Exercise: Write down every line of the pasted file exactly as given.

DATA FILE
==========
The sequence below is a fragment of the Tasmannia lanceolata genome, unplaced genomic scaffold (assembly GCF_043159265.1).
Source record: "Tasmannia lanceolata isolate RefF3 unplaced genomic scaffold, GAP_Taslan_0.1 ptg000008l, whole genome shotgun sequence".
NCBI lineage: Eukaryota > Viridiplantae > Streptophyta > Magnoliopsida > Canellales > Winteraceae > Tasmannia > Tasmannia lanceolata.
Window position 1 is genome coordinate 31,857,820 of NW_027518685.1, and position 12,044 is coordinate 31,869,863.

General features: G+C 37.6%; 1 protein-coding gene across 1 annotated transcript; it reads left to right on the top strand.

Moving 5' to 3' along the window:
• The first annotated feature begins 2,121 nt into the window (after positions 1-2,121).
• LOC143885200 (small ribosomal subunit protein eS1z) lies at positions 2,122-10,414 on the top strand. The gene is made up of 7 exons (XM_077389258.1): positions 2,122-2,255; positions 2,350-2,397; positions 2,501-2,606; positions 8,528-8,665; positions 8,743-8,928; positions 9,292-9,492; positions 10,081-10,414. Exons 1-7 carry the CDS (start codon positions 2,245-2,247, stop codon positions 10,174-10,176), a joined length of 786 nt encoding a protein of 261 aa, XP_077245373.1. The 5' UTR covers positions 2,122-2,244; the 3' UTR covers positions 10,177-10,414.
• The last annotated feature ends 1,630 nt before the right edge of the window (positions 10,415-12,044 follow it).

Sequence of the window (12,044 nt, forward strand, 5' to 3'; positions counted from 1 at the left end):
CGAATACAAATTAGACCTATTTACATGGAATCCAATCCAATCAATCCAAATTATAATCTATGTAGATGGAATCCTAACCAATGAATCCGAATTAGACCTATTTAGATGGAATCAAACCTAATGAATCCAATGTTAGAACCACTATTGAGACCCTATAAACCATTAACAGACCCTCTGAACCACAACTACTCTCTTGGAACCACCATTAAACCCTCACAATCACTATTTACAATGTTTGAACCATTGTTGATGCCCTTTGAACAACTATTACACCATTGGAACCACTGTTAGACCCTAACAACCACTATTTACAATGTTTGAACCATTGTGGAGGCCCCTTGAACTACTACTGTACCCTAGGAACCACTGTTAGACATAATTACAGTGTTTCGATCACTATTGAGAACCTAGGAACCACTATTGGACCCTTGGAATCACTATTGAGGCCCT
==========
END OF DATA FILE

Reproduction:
The sequence below is a fragment of the Tasmannia lanceolata genome, unplaced genomic scaffold (assembly GCF_043159265.1).
Source record: "Tasmannia lanceolata isolate RefF3 unplaced genomic scaffold, GAP_Taslan_0.1 ptg000008l, whole genome shotgun sequence".
NCBI lineage: Eukaryota > Viridiplantae > Streptophyta > Magnoliopsida > Canellales > Winteraceae > Tasmannia > Tasmannia lanceolata.
Window position 1 is genome coordinate 31,857,820 of NW_027518685.1, and position 12,044 is coordinate 31,869,863.

General features: G+C 37.6%; 1 protein-coding gene across 1 annotated transcript; it reads left to right on the top strand.

Moving 5' to 3' along the window:
• The first annotated feature begins 2,121 nt into the window (after positions 1-2,121).
• LOC143885200 (small ribosomal subunit protein eS1z) lies at positions 2,122-10,414 on the top strand. The gene is made up of 7 exons (XM_077389258.1): positions 2,122-2,255; positions 2,350-2,397; positions 2,501-2,606; positions 8,528-8,665; positions 8,743-8,928; positions 9,292-9,492; positions 10,081-10,414. Exons 1-7 carry the CDS (start codon positions 2,245-2,247, stop codon positions 10,174-10,176), a joined length of 786 nt encoding a protein of 261 aa, XP_077245373.1. The 5' UTR covers positions 2,122-2,244; the 3' UTR covers positions 10,177-10,414.
• The last annotated feature ends 1,630 nt before the right edge of the window (positions 10,415-12,044 follow it).

Sequence of the window (12,044 nt, forward strand, 5' to 3'; positions counted from 1 at the left end):
CGAATACAAATTAGACCTATTTACATGGAATCCAATCCAATCAATCCAAATTATAATCTATGTAGATGGAATCCTAACCAATGAATCCGAATTAGACCTATTTAGATGGAATCAAACCTAATGAATCCAATGTTAGAACCACTATTGAGACCCTATAAACCATTAACAGACCCTCTGAACCACAACTACTCTCTTGGAACCACCATTAAACCCTCACAATCACTATTTACAATGTTTGAACCATTGTTGATGCCCTTTGAACAACTATTACACCATTGGAACCACTGTTAGACCCTAACAACCACTATTTACAATGTTTGAACCATTGTGGAGGCCCCTTGAACTACTACTGTACCCTAGGAACCACTGTTAGACATAATTACAGTGTTTCGATCACTATTGAGAACCTAGGAACCACTATTGGACCCTTGGAATCACTATTGAGGCCCT